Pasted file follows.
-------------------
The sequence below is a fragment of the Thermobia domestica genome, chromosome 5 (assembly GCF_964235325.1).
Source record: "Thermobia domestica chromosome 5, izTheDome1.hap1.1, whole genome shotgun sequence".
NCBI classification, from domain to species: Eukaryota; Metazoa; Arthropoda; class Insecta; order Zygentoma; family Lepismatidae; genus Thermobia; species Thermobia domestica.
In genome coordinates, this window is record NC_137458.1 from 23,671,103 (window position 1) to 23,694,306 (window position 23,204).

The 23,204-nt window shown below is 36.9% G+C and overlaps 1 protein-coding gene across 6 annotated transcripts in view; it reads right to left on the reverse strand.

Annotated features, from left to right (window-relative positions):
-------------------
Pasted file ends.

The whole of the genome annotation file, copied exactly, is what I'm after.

The sequence below is a fragment of the Thermobia domestica genome, chromosome 5 (assembly GCF_964235325.1).
Source record: "Thermobia domestica chromosome 5, izTheDome1.hap1.1, whole genome shotgun sequence".
NCBI classification, from domain to species: Eukaryota; Metazoa; Arthropoda; class Insecta; order Zygentoma; family Lepismatidae; genus Thermobia; species Thermobia domestica.
In genome coordinates, this window is record NC_137458.1 from 23,671,103 (window position 1) to 23,694,306 (window position 23,204).

The 23,204-nt window shown below is 36.9% G+C and overlaps 1 protein-coding gene across 6 annotated transcripts in view; it reads right to left on the reverse strand.

Annotated features, from left to right (window-relative positions):